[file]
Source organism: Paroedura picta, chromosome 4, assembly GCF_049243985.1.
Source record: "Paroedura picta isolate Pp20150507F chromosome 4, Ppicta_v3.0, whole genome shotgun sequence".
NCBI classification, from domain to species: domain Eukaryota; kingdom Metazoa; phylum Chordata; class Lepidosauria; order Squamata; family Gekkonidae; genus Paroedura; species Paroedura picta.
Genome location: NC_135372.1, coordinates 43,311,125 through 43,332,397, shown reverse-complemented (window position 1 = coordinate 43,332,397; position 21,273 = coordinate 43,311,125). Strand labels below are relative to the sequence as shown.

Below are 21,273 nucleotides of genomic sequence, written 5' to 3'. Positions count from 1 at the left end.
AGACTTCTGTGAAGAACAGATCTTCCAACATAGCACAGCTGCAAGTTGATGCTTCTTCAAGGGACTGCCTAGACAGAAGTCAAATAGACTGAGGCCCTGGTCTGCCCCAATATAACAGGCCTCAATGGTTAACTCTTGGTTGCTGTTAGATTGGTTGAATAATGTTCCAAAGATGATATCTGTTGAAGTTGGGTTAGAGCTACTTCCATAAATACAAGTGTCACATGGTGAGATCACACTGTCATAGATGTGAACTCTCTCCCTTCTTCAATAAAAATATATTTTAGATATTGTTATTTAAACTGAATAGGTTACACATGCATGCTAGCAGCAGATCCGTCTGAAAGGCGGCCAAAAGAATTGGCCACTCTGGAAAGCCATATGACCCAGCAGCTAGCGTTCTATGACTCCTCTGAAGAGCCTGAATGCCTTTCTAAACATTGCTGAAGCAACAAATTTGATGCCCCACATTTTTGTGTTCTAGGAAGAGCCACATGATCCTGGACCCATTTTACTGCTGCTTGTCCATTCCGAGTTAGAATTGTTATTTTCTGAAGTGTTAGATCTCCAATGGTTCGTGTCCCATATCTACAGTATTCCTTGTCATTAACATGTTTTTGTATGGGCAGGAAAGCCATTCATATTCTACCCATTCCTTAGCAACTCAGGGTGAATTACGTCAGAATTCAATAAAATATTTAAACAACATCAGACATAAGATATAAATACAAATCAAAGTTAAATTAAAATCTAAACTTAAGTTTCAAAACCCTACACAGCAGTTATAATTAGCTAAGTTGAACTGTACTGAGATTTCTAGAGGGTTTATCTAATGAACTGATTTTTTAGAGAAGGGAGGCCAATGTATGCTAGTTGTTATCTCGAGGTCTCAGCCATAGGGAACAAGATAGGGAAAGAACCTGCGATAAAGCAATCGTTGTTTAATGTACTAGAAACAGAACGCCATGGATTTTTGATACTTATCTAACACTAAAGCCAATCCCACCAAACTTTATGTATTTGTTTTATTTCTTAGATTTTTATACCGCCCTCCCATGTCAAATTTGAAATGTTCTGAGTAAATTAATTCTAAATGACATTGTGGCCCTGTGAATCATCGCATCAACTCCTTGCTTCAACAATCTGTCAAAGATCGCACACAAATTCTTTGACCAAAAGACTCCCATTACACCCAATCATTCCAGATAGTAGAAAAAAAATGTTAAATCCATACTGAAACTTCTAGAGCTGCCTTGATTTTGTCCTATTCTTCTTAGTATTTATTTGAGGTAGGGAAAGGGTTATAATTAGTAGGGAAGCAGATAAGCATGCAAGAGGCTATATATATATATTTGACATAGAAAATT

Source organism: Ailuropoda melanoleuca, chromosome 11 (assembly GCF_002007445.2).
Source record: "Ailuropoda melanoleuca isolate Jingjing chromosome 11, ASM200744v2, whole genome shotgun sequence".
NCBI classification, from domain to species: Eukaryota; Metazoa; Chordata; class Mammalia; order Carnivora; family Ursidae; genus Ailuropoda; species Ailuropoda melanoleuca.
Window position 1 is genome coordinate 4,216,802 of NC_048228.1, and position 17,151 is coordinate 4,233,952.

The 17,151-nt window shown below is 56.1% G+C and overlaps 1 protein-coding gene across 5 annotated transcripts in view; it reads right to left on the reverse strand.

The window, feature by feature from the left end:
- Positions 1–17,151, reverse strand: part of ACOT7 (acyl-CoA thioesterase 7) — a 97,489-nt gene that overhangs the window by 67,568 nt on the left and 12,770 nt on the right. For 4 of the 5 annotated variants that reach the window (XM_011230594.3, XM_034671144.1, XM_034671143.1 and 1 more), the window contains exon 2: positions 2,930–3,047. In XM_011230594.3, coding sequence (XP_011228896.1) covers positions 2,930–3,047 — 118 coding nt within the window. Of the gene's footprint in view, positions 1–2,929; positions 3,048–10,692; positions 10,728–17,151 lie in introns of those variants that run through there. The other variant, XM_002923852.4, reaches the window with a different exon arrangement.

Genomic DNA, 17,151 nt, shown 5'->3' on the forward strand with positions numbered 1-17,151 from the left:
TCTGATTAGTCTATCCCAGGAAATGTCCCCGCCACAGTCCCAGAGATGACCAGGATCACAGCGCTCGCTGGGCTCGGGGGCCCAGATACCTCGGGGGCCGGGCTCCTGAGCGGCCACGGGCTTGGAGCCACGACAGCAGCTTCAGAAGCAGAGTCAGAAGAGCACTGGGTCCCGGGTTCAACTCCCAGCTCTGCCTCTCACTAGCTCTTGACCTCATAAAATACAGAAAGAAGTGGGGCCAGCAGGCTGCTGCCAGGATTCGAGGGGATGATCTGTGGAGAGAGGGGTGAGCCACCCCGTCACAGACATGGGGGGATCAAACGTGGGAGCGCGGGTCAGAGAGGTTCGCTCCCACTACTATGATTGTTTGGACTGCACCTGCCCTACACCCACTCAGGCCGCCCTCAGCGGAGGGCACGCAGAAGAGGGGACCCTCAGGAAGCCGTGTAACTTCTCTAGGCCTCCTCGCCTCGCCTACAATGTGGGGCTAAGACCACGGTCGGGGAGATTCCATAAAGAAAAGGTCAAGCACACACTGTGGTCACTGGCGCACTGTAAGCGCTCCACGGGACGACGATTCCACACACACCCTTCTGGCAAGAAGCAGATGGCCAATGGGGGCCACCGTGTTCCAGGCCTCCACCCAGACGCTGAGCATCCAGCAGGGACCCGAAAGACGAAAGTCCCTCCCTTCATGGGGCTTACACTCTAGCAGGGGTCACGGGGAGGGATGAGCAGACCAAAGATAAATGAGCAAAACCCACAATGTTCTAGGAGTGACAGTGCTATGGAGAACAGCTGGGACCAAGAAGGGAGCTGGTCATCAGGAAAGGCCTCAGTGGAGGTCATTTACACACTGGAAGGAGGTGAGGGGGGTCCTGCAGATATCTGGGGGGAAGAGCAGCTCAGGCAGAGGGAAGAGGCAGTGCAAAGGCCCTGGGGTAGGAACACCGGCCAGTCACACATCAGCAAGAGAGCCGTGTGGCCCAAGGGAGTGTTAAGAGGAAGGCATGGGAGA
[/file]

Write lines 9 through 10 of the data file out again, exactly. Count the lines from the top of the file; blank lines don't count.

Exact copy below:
NCBI classification, from domain to species: Eukaryota; Metazoa; Chordata; class Mammalia; order Carnivora; family Ursidae; genus Ailuropoda; species Ailuropoda melanoleuca.
Window position 1 is genome coordinate 4,216,802 of NC_048228.1, and position 17,151 is coordinate 4,233,952.